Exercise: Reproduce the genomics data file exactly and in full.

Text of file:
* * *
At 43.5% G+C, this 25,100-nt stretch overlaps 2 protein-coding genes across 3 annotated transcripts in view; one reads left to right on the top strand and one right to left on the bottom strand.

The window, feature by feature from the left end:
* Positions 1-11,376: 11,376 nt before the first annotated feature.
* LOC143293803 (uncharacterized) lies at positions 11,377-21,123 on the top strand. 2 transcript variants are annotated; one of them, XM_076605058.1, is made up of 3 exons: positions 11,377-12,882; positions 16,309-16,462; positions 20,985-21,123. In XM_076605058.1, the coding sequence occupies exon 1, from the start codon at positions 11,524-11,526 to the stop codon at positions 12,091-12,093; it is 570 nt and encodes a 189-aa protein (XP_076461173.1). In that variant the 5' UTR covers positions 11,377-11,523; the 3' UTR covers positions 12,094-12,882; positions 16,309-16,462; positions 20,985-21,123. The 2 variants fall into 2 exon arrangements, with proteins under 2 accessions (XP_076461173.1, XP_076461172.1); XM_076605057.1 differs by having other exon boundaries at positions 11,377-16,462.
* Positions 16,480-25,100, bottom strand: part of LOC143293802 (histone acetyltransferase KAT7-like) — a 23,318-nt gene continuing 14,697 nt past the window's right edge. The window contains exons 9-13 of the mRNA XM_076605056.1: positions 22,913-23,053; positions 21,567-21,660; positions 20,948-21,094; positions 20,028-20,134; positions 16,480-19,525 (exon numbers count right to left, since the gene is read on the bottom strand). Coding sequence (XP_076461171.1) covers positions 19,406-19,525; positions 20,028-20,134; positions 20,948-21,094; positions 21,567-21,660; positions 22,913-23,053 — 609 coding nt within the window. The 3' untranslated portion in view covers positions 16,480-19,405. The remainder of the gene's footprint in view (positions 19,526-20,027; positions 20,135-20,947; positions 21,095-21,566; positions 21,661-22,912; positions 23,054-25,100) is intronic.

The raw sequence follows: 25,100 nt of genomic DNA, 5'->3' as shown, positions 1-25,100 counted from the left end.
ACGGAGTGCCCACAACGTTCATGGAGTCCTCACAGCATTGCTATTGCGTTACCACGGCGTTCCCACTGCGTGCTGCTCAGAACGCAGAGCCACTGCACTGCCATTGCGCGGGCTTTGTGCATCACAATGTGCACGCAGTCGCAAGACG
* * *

At 43.5% G+C, this 25,100-nt stretch overlaps 2 protein-coding genes across 3 annotated transcripts in view; one reads left to right on the top strand and one right to left on the bottom strand.

The window, feature by feature from the left end:
* Positions 1-11,376: 11,376 nt before the first annotated feature.
* LOC143293803 (uncharacterized) lies at positions 11,377-21,123 on the top strand. 2 transcript variants are annotated; one of them, XM_076605058.1, is made up of 3 exons: positions 11,377-12,882; positions 16,309-16,462; positions 20,985-21,123. In XM_076605058.1, the coding sequence occupies exon 1, from the start codon at positions 11,524-11,526 to the stop codon at positions 12,091-12,093; it is 570 nt and encodes a 189-aa protein (XP_076461173.1). In that variant the 5' UTR covers positions 11,377-11,523; the 3' UTR covers positions 12,094-12,882; positions 16,309-16,462; positions 20,985-21,123. The 2 variants fall into 2 exon arrangements, with proteins under 2 accessions (XP_076461173.1, XP_076461172.1); XM_076605057.1 differs by having other exon boundaries at positions 11,377-16,462.
* Positions 16,480-25,100, bottom strand: part of LOC143293802 (histone acetyltransferase KAT7-like) — a 23,318-nt gene continuing 14,697 nt past the window's right edge. The window contains exons 9-13 of the mRNA XM_076605056.1: positions 22,913-23,053; positions 21,567-21,660; positions 20,948-21,094; positions 20,028-20,134; positions 16,480-19,525 (exon numbers count right to left, since the gene is read on the bottom strand). Coding sequence (XP_076461171.1) covers positions 19,406-19,525; positions 20,028-20,134; positions 20,948-21,094; positions 21,567-21,660; positions 22,913-23,053 — 609 coding nt within the window. The 3' untranslated portion in view covers positions 16,480-19,405. The remainder of the gene's footprint in view (positions 19,526-20,027; positions 20,135-20,947; positions 21,095-21,566; positions 21,661-22,912; positions 23,054-25,100) is intronic.

The raw sequence follows: 25,100 nt of genomic DNA, 5'->3' as shown, positions 1-25,100 counted from the left end.
ACGGAGTGCCCACAACGTTCATGGAGTCCTCACAGCATTGCTATTGCGTTACCACGGCGTTCCCACTGCGTGCTGCTCAGAACGCAGAGCCACTGCACTGCCATTGCGCGGGCTTTGTGCATCACAATGTGCACGCAGTCGCAAGACG